A certain man went down from Jerusalem to Jericho; Adam himself is meant; Jerusalem is the heavenly city of peace, from whose blessedness Adam fell; Jericho means the moon, and signifies our mortality, because it is born, waxes, wanes, an dies. Thieves are the devil and his angels. Who stripped him, namely; of his immortality; and beat him, by persuading him to sin; and left him half-dead, because in so far as man can understand and know God, he lives, but in so far as he is wasted and oppressed by sin, he is dead; he is therefore called half-dead. The priest and the Levite who saw him and passed by, signify the priesthood and ministry of the Old Testament which could profit nothing for salvation. Samaritan means Guardian, and therefore the Lord Himself is signified by this name. The binding of the wounds is the restraint of sin. Oil is the comfort of good hope; wine the exhortation to work with fervent spirit. The beast is the flesh in which He deigned to come to us. The being set upon the beast is belief in the incarnation of Christ. The inn is the Church, where travelers returning to their heavenly country are refreshed after pilgrimage. The morrow is after the resurrection of the Lord. The two pence are either the two precepts of love, or the promise of this life and of that which is to come. The innkeeper is the Apostle. The supererogatory payment is either his counsel of celibacy, or the fact that he worked with his own hands lest he should be a burden to any of the weaker brethren when the Gospel was new, though it was lawful for him “to live by the gospel” (Dodd 1961: 13-14; slightly abridged).


In Augustine’s interpretation, almost everything has a symbolic meaning. Jerusalem, for example, designates the physical city of Jerusalem and the spiritual “heavenly city of peace.” Like Origen, Augustine also appeals to the etymology of Samaritan, notes its connection to “guardian,” and specifically connects it to Jesus as “guardian” in this parable (cf. Ps. 120:4), a claim, he argues, made by Jesus himself. Thus this parable, for Augustine, becomes symbolic of Jesus’ incarnation and the process of redemption of human beings, which explains the identifications Augustine makes in the rest of the parable’s details (Teske 2001: 350). Augustine even postulates additional symbolism in other interpretations, such as the “Apostle/innkeeper,” being “perhaps” Paul (Tractate on John 41.13; for other examples of his allegorical readings, see also: Sermon 69.7; Sermon 81.6; Tractate on John 43.8.2).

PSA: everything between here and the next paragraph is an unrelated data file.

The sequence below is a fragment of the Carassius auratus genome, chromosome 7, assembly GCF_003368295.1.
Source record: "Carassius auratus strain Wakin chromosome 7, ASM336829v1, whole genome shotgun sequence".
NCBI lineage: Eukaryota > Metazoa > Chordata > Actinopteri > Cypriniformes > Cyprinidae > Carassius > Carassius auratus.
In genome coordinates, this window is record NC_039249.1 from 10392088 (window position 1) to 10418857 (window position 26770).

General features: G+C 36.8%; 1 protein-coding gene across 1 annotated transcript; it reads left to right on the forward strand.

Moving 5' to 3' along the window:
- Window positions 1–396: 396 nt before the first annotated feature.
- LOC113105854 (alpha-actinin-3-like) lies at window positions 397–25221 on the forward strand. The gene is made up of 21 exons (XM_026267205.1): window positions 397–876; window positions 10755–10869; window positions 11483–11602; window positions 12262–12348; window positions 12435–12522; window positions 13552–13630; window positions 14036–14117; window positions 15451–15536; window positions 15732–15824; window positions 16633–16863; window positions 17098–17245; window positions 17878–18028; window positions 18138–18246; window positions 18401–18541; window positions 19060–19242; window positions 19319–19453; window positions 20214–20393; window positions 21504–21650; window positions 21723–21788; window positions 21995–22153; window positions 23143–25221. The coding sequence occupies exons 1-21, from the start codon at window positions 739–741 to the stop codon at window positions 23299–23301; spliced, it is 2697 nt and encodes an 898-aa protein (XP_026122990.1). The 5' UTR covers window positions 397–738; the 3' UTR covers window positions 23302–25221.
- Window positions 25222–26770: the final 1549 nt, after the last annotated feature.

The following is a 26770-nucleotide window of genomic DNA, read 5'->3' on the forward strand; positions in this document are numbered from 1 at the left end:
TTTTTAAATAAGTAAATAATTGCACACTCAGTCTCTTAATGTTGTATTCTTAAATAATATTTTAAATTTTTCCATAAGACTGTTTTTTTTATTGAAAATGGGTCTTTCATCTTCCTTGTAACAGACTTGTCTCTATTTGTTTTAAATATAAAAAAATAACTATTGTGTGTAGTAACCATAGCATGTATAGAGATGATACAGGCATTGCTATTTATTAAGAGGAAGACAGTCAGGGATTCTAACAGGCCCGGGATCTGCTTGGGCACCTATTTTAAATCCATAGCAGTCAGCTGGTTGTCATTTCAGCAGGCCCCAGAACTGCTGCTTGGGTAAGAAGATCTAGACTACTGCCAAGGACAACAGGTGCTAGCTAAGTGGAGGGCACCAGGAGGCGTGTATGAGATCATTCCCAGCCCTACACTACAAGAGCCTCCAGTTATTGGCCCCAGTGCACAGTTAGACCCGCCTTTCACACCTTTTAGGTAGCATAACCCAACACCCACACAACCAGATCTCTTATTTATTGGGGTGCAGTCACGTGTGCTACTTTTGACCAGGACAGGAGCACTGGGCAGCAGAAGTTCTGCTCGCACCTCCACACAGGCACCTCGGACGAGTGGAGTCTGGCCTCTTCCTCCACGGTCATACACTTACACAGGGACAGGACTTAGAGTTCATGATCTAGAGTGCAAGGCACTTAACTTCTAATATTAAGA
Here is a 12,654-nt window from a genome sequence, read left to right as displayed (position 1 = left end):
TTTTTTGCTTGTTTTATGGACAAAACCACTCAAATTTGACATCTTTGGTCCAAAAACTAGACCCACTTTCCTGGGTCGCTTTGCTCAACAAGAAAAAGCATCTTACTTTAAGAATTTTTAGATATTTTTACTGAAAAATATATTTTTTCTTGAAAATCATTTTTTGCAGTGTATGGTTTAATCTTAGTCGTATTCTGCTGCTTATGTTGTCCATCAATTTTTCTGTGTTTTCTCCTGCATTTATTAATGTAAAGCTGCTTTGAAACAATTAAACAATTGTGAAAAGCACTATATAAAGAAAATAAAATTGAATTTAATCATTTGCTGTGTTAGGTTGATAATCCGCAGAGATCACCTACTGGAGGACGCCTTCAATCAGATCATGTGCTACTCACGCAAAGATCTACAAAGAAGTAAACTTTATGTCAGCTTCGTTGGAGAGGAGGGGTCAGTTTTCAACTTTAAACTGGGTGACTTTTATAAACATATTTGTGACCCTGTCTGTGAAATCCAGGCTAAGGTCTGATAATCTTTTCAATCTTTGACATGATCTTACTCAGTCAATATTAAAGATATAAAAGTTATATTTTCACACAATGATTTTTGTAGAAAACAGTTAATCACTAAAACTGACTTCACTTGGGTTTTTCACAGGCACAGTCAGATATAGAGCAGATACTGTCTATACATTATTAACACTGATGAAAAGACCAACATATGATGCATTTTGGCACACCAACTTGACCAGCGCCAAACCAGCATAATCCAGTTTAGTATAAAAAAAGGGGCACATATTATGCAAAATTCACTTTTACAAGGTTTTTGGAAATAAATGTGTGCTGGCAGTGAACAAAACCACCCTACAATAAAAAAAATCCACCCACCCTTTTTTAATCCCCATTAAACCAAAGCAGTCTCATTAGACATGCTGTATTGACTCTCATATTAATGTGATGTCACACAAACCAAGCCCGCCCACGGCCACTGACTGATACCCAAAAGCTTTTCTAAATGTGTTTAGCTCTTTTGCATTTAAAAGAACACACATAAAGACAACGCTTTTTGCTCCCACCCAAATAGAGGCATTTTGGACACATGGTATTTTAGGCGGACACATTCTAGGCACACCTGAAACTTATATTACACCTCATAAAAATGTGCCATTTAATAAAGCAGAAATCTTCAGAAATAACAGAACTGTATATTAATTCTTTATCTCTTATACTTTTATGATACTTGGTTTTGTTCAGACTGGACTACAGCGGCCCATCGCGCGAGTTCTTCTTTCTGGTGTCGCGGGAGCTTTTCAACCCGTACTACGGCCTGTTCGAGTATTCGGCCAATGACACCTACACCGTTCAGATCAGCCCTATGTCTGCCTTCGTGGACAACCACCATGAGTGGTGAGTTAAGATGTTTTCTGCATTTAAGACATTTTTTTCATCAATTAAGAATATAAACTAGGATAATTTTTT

Many visual representations of the parable of the Good Samaritan reinforce the allegorical interpretations of Irenaeus, Origen, Augustine, and others that the parable symbolizes fallen humanity, Satan’s attacks, the Law’s inadequacy, and Jesus’ mercy. See, for example, my earlier discussions of the 12th century stained-glass windows in the Cathedral of Notre Dame in Chartres. Similar allegorical interpretations in stained-glass windows can be found in the Cathedral of St. Etienne in Bourges, the Cath√©drale Saint-√Čtienne in Sens, and the Canterbury Cathedral (see also my earlier posts about the Rossano Gospels).  

Likewise, a 14th century mural in St. Catherine’s Monastery in the Sinai (the image at the top of this post) labels the Samaritan as “Jesus Christ” (IC XC). Just as in Augustine's allegorical interpretation, Jesus (as the true Good Samaritan) attends to the wounded man (i.e., Jesus restores fallen humanity to a right relationship with God, which the old dispensation--symbolized by the priest and Levite--cannot provide) and brings him to the "inn" of the church.

The above mural takes the allegory even further, because, as you can see above, Jesus himself (as the Samaritan) carries the wounded man (fallen humanity) to the inn (the church), instead of placing the man on an animal. This action emphasizes the sacrifice of Jesus; he is the “beast of burden” who bears upon himself the salvation of humankind.

The mural also includes other interesting elements, such as Moses on a mountaintop holding the Ten Commandments. Perhaps I should devote an entire blog entry on this mural sometime soon.

For those of you who read German, an excellent book on this subject is: Ayado Hosoda, Darstellungen der Parabel vom barmherzigen Samariter (Petersberg 2002).

1 comment:

  1. Grandma has a family/group lesson based on the story of the good Samaritan. You’ll find it here:
    http://mygrandmatime.com/wp-content/uploads/2014/01/3-who-and-how-we-serve-can-surprise-us.pdf